Navigating the UK Immigration Landscape in 2024: What You Need to Know

02 Feb 2024, 46 mins ago

As we step into 2024, the United Kingdom is ushering in significant changes to its immigration policies, with the aim of shaping a more controlled and targeted approach to immigration. From alterations in sponsored worker criteria to adjustments in visa categories, these changes are poised to impact various facets of immigration. In this blog post, we will delve into the key modifications set to take effect in the coming months.

Sponsored Workers: Shifting Salary Landscapes

The UK government is set to implement substantial alterations to salary requirements for sponsored workers, signalling a move to curtail net migration. The proposed minimum salary of £38,700 is poised to reshape the skilled worker landscape, affecting industries with talent shortages, particularly in sectors like hospitality and construction. The removal of the salary “discount” for shortage roles adds another layer of complexity. As the end of the first quarter of 2024 approaches, there is anticipation for transitional arrangements for existing skilled workers.

Graduate Visa: Reform on the Horizon

The Home Office’s commissioning of the Migration Advisory Committee to reconsider policy options for the graduate visa route hints at imminent reforms. The objective is to ensure better support for graduates on their journey to high-quality jobs whilst preventing abuse of the system. Whether this leads to a potential closure of this route, similar to its predecessor – the Post Study Worker visa – remains to be seen.

Students: Stricter Regulations on Dependants

Starting from 1 January 2024, stringent requirements for students seeking to switch their UK leave to the skilled worker visa route with their dependants has come into effect. Notably, international students, unless enrolled in a PhD or postgraduate research program, will no longer be able to bring their dependent partners or children to the UK. This shift aims to streamline the skilled worker pathway and potentially contribute to the broader immigration strategy.

Spouses of British or Settled Nationals: Adjusting Income Thresholds

A significant adjustment in the income requirement for British nationals sponsoring spouses is on the horizon. The current £18,600 threshold (for those with no children) may increase substantially to £38,700, with a phased transition over the next 12 months. The additional income requirement for sponsoring children remains unclear, posing questions about the implications for extension applications for families that are already under this route.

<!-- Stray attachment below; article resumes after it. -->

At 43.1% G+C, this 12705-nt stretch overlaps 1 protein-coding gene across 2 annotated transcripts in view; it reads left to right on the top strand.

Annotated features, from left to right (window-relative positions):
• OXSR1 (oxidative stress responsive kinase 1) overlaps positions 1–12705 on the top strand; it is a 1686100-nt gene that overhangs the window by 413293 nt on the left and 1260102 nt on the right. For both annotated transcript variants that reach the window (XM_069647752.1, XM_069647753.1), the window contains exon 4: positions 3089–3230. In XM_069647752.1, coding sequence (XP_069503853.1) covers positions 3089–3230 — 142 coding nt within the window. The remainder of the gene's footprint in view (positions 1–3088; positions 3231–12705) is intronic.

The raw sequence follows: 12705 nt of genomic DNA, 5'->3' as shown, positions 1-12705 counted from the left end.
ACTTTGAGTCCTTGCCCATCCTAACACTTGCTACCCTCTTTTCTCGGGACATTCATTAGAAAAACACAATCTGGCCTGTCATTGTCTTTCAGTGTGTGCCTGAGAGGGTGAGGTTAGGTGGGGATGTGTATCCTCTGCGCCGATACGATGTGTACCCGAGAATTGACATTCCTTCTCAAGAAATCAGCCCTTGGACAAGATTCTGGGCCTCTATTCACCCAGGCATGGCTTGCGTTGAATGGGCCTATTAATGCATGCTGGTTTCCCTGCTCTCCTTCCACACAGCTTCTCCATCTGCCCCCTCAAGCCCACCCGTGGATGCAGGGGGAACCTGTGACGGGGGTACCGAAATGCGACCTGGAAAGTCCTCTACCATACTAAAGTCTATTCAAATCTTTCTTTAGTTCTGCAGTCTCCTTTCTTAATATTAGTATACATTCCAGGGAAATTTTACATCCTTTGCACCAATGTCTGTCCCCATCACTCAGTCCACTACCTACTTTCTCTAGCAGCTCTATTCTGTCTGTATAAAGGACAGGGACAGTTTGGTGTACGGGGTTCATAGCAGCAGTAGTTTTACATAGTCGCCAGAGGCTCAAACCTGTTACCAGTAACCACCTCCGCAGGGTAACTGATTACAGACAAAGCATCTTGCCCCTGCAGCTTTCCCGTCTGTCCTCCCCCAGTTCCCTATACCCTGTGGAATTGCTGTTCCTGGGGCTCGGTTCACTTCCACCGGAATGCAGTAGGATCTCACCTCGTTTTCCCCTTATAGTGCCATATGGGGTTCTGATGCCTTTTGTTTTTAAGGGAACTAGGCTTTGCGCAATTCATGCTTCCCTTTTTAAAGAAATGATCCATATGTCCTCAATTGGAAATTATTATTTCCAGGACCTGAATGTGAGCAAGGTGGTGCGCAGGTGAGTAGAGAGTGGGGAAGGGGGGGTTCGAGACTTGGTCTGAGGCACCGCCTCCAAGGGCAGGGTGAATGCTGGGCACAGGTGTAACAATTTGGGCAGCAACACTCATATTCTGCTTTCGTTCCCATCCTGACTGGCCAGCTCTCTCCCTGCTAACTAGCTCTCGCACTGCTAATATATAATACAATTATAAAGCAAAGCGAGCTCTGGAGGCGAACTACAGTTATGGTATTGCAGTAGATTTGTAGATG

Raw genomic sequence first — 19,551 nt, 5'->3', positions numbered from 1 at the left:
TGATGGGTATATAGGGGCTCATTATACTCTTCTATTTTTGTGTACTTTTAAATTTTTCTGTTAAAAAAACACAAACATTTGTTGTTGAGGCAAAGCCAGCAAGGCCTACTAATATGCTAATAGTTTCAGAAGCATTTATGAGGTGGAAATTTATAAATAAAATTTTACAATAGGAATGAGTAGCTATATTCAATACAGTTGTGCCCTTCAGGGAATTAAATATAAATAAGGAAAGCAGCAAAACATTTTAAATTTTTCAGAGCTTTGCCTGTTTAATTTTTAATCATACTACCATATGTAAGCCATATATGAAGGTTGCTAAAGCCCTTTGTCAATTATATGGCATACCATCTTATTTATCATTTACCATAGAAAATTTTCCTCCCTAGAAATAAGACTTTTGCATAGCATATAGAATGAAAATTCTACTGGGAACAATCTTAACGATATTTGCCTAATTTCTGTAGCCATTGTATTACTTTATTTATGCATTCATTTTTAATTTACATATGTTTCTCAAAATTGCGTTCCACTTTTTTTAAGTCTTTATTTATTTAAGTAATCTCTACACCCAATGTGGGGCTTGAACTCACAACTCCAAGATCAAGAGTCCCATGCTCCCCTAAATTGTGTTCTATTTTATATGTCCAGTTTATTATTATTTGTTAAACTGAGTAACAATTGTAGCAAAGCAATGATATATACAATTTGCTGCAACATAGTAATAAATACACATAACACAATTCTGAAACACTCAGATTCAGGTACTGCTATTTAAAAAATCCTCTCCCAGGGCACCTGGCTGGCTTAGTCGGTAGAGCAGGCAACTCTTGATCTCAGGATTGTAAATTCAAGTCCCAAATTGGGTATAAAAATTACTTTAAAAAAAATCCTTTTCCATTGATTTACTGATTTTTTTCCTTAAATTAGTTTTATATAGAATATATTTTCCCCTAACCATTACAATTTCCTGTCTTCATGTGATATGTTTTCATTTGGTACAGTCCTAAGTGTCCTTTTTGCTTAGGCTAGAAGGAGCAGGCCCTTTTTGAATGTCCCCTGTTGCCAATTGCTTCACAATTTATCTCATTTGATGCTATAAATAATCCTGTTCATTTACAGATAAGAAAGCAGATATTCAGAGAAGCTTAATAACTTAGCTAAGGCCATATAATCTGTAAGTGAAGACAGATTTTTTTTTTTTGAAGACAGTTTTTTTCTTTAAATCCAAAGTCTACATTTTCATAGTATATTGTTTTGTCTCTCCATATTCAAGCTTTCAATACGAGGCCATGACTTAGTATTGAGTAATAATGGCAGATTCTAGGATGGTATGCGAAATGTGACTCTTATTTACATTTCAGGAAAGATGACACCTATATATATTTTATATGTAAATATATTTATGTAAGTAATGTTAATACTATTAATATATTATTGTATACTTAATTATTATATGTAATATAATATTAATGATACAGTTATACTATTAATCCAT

ETA Visa Waiver Programme: Roll out Continues

The Electronic Travel Authorisation (ETA) visa waiver programme, initially rolled out for visitors from the EU and other visa-exempt countries, will continue expanding in 2024. The first users, Qatari nationals, have experienced quick decisions, but concerns linger regarding potential discrepancies and misjudgements during the pre-boarding ETA permissions checks. The role of airlines and ground staff in enforcing these changes adds an additional layer of complexity to the evolving immigration landscape.

Conclusion:

As the UK navigates through these immigration changes in 2024, individuals, businesses and stakeholders are advised to stay informed and adapt to the evolving landscape. The reshaping of sponsored worker criteria, graduate visa reforms, stricter regulations for students, adjustments for spouses of British nationals, and the ongoing roll out of the ETA visa waiver programme collectively reflect a strategic shift in the UK’s approach to immigration. Keeping abreast of these developments will be crucial for those impacted by or involved in the UK immigration processes.

How Gherson can assist

Gherson’s Immigration Team are highly experienced in advising on UK visa matters. If you have any questions arising from this blog, please do not hesitate to contact us for advice, send us an e-mail or, alternatively, follow us on XFacebookInstagram or LinkedIn to stay-up-to-date.

The information in this blog is for general information purposes only and does not purport to be comprehensive or to provide legal advice. Whilst every effort is made to ensure the information and law is current as of the date of publication it should be stressed that, due to the passage of time, this does not necessarily reflect the present legal position. Gherson accepts no responsibility for loss which may arise from accessing or reliance on information contained in this blog. For formal advice on the current law please do not hesitate to contact Gherson. Legal advice is only provided pursuant to a written agreement, identified as such, and signed by the client and by or on behalf of Gherson.

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